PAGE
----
Rep. Joe Barton revealed Thursday that he is one the heart patients whose medical records were on an unencrypted laptop stolen from a National Institutes of Health researcher.
While all 3,000 or so patients are likely anxious about having their privacy compromised, the Ennis lawmaker is in a unique position to do something about it. He’s the senior Republican — and former chairman — of the powerful House Energy and Commerce Committee, which has broad oversight authority over NIH and scores of other agencies.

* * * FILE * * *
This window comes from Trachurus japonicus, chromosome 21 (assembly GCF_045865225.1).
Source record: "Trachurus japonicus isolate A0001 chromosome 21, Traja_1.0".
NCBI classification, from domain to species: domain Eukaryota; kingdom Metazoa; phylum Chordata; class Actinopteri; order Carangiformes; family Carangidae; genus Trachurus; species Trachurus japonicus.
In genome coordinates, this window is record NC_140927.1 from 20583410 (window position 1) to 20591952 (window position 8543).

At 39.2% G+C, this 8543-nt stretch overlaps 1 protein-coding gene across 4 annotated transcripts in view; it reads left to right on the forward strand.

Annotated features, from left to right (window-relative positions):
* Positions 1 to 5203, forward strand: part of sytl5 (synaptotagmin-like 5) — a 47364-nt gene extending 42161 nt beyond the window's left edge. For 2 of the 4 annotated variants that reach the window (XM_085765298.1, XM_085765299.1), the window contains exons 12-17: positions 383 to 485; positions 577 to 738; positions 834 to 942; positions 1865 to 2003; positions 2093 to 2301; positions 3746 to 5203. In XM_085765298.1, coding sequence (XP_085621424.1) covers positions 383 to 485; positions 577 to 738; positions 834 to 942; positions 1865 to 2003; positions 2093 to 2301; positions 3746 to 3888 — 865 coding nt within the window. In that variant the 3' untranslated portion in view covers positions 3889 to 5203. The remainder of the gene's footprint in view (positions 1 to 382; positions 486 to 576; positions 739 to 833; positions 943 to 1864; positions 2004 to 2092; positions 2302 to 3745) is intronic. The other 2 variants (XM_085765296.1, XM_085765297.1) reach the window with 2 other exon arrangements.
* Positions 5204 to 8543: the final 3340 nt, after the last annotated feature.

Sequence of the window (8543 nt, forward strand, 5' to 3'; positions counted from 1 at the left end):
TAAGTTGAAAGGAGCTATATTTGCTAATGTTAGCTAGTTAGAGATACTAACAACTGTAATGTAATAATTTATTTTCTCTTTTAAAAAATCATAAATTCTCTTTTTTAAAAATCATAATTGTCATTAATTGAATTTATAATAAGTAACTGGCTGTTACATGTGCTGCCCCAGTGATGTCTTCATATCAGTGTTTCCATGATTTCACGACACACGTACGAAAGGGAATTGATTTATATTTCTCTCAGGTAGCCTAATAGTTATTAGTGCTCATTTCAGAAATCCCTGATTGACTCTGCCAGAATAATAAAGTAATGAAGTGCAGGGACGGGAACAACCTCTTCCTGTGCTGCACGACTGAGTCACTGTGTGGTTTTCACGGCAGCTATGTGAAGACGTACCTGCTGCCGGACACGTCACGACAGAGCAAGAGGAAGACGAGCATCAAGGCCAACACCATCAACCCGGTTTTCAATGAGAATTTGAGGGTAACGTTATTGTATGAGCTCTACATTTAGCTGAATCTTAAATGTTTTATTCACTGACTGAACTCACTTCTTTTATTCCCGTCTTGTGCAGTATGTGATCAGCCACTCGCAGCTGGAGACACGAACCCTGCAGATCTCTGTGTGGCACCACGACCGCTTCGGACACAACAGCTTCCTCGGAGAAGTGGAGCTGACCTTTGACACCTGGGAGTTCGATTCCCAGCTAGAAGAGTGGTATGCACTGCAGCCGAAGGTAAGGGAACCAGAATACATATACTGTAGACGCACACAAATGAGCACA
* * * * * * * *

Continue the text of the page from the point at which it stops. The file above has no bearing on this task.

On Thursday, Barton and a GOP colleague sent the Health and Human Services Department’s inspector general a letter demanding an investigation of the theft, and explanations for why the personal data wasn’t encrypted as required, and why over a month passed before NIH notified Barton and other patients about the breech.
Barton had a heart attack in December 2005 during budget negotiations at the Capitol.
The laptop was assigned to a researcher who is studying the use of MRI scans to help heart patients avoid surgery. He’d left it in the trunk of his car. It was stolen Feb. 23 in Germantown, Md., a distant suburb of Washington, but the NIH didn’t notify Barton and others whose privacy was compromised until last week.